H-Diplo Roundtable XXII-38 on de Graaf. Fighting Terror after Napoleon: How Europe Became Secure after 1815
H-Diplo Roundtable XXII-38
Beatrice de Graaf. Fighting Terror after Napoleon: How Europe Became Secure after 1815. Cambridge: Cambridge University Press, 2020. ISBN: 9781108842068 (hardback, $39.99).
7 May 2021 | https://hdiplo.org/to/RT22-38
Editor: Diane Labrosse | Production Editor: George Fujii
Introduction by Jennifer Mitzen, The Ohio State University
Review by David A. Bell, Princeton University
Review by Beatrice Heuser, University of Glasgow
Review by Isaac Nakhimovsky, Yale University
Review by T.G. Otte, University of East Anglia
Review by Brian Vick, Emory University
Response by Beatrice de Graaf, Utrecht University
The Congress of Vienna and the Concert of Europe have long captured the attention of historians and IR scholars, tempting them toward conversation. Paul Schroeder’s landmark 1994 Transformation of European Politics kicked off one wave; the Congress’ 2014/15 bicentennial lent energy to another. Ultimately, however, dialogue in both cases has been met with frustration at the seemingly unbridgeable ‘gulf’ – even an “eternal divide” – separating the disciplines.
Since then, however, there has been a qualitative shift. Editors of a forthcoming Oxford Handbook of History and International Relations point to “intellectual currents” that foster deeper cross-disciplinary engagement. Scholars in both disciplines now challenge aspects of what was an implicit, state-centric inter-disciplinary consensus on concepts and objects of study, by denaturalizing concepts such as security and the balance of power; centering actors such as women, capitalists, and colonized peoples; and self-consciously historicizing the international.
Among historians, Beatrice de Graaf is at the leading edge of this shift. In Fighting Terror after Napoleon, de Graaf homes in on one aspect of the post-Napoleonic period, the allied occupation of France from 1813-1818, and argues that this nearly forgotten period was far more important than has been acknowledged. Indeed, it was the “seed of a new, modern system of European collective security” (458). The occupation was negotiated and administered by the Allied Council, a first-of-its-kind ministerial level group that met in Paris, in conjunction with a military occupation headed by the Duke of Wellington. De Graaf details the Council’s inner workings, which included setting up the occupation, coordinating police and surveillance, building fortresses, and exacting reparations. That France was occupied after the wars is not a secret; yet neither historians nor political scientists have made much of it. Thus, it is an important accomplishment simply to pull the occupation from “the mothballs of history” (Beatrice Heuser) and subject it to the historian’s gaze.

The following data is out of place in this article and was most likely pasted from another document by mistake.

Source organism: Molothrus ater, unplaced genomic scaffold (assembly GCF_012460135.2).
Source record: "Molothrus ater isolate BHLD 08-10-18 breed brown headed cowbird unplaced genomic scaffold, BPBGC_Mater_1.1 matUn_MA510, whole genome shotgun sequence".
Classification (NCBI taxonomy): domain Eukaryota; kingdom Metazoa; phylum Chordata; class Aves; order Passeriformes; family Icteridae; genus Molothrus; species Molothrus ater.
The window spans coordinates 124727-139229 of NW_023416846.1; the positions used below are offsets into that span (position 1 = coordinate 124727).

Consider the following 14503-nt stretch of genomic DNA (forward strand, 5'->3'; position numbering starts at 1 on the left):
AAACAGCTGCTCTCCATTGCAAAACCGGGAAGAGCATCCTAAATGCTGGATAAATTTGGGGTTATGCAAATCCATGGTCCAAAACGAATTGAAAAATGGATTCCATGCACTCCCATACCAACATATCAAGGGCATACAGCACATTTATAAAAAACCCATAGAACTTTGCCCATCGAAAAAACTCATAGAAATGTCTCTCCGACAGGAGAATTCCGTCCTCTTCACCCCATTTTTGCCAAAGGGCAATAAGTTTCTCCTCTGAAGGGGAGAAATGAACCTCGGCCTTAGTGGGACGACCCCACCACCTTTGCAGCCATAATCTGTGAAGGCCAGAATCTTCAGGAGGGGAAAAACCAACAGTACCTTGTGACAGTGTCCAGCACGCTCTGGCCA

Embedded as it is in the context of the intellectual currents in both disciplines, de Graaf’s accomplishment is even more impressive: a generative book that evokes not gulfs and divisions but entanglement and cross-fertilization. As Brian Vick notes, this is “a book whose time has come and an exemplary study that has made the most of that historiographic opening.”
The five excellent reviews by David Bell, Beatrice Heuser, Isaac Nakhimovsky, T.G. Otte, and Brian Vick concur as they foreground different dimensions of the multilayered contribution. All note the Allied Council’s innovative role and activities, and de Graaf’s shifting of the scholarly gaze from diplomatic history’s ‘usual suspects’ – sovereigns and great powers – to the second-tier officials, middle powers, and capitalist financiers who were central to the occupation. For Heuser, what stands out are the many individual voices and possible ‘alternate worlds’ contemplated in this novel experiment. Vick draws out the role of women, pointing to the possible influence politics in Paris that may have gone unseen even by de Graaf. Bell and Nakhimovsky each note the significance of the ‘imperial situation’ created by the occupation. Nakhimovsky suggests that there is more to be said both about the way in which practices imported from Wellington’s service in India informed the occupation and about the complex ways in which internal French politics was shaped by the external, supranational pressures of Council administration and military occupation.